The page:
During summer, a lot of lakes experience stratification, or the development of different layers of water temperature. This usually happens in lakes that don’t have enough current to keep the water mixed. The upper layer (identified with the big scientific word Epilimnion) is warmer and well oxygenated. The bottom layer, labeled the Hypolimnion, is colder and oxygen deprived. The difference in temperature between these two layers is quite dramatic (remember the cold spot from swimming). The slim layer of water that separates this warm water from the underlying cold water is called the thermocline.

Most everyone knows that cold air falls and hot air rises. That’s why you’re supposed to crawl out of a burning building. The colder, denser air is near the floor, while the hotter air is higher up. It’s the same with water. Colder water is denser and sinks to the bottom. But, more on that later.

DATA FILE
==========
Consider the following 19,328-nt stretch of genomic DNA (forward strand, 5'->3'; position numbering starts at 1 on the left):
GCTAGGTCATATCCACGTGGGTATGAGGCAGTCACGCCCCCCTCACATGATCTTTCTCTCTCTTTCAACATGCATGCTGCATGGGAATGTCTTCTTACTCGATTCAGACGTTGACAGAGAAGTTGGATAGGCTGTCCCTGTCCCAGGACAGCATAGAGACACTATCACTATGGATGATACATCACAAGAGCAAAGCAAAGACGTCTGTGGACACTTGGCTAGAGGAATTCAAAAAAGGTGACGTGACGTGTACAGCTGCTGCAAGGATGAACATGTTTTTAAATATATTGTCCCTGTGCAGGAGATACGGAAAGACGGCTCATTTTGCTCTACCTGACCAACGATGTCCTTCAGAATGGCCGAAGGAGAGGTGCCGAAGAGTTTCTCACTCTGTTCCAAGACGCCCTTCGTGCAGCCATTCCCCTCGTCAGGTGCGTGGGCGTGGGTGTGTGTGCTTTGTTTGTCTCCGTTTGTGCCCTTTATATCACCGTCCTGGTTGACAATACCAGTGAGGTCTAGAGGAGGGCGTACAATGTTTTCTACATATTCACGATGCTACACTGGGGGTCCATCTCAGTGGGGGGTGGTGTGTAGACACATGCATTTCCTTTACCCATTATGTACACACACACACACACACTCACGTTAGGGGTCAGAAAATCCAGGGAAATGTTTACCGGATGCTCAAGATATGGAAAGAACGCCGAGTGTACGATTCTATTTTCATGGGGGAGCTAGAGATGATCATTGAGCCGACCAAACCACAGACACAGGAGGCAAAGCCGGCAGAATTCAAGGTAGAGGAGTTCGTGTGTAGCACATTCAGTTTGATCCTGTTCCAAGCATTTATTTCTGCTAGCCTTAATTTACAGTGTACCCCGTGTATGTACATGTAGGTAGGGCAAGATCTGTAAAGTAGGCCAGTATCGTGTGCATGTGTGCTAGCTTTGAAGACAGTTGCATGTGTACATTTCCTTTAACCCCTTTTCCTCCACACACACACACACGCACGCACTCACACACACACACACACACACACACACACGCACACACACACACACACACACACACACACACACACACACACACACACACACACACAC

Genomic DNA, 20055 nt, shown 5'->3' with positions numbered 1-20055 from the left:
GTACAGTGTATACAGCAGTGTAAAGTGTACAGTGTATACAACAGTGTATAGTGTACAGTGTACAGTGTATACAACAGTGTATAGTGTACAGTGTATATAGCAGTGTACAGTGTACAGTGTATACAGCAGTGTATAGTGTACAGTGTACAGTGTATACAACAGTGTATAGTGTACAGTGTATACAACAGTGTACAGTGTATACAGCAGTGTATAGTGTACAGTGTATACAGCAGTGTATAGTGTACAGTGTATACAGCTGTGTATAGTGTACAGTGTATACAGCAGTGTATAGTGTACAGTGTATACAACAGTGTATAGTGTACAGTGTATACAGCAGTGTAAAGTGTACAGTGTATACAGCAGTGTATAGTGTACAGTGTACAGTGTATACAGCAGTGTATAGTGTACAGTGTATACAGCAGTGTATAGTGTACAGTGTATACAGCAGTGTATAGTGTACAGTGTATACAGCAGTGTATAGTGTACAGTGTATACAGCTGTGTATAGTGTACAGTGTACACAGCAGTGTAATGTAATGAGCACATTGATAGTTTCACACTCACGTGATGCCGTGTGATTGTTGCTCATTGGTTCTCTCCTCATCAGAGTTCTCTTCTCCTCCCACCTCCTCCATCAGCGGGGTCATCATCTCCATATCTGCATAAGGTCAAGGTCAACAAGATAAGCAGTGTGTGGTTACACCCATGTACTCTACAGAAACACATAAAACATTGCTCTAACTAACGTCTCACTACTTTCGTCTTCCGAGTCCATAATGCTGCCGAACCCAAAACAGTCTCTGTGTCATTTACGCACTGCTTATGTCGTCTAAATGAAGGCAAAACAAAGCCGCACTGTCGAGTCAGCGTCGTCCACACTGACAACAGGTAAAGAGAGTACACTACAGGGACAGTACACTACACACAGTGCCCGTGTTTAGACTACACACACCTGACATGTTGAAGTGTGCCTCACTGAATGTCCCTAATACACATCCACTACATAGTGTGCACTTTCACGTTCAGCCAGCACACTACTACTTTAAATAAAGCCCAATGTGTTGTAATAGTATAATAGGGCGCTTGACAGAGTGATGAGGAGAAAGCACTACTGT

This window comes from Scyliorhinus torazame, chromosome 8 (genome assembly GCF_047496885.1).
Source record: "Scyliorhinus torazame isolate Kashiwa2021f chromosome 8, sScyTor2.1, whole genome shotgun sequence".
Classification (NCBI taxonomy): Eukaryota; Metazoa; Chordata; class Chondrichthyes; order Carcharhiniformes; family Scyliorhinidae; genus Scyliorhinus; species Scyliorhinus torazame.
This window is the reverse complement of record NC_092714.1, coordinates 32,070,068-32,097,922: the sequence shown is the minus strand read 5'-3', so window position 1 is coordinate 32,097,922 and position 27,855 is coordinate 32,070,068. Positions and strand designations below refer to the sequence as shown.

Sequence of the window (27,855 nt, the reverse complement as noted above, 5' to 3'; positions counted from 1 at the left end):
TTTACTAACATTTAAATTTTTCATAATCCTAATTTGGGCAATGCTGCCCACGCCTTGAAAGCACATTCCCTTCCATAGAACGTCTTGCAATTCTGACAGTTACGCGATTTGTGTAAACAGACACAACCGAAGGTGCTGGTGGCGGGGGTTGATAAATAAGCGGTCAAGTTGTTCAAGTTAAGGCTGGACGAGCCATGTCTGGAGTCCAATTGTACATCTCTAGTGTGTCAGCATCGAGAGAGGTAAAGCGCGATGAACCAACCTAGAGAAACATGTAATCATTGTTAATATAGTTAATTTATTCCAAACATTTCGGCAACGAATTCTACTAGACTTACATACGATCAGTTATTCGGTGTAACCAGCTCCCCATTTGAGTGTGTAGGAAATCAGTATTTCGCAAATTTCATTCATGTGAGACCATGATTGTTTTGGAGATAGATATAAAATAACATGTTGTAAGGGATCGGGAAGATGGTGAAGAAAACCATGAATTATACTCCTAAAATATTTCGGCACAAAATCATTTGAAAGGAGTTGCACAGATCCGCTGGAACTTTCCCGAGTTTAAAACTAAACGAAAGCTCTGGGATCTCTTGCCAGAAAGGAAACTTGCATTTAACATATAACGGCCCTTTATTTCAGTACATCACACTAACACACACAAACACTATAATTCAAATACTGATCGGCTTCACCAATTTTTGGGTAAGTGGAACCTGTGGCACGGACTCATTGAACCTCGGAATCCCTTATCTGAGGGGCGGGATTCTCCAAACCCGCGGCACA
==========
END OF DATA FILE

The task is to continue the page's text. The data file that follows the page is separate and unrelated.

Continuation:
As the sun gets more intense through summer and the air temperature continues to rise, the water temperature warms. This begins at the surface and gradually works downward in the water column. Eventually, this results in a “layer” of water from the surface downward that is warm and well oxygenated. However, the sun and warmth can only penetrate so far, so below that point, the water is colder and has less oxygen. Again, the thin line separating these layers is the thermocline.

On lakes with plenty of current, such as a riverine type of lake where the river is constantly flowing, the water stays mixed really well and stratification does not usually occur. Also, shallow water lakes don’t usually form a thermocline because the warmth penetrates all the way to the bottom. Wind also plays a factor (not just on shallow lakes, but large waters as well) in mixing the water and keeping stratification from happening.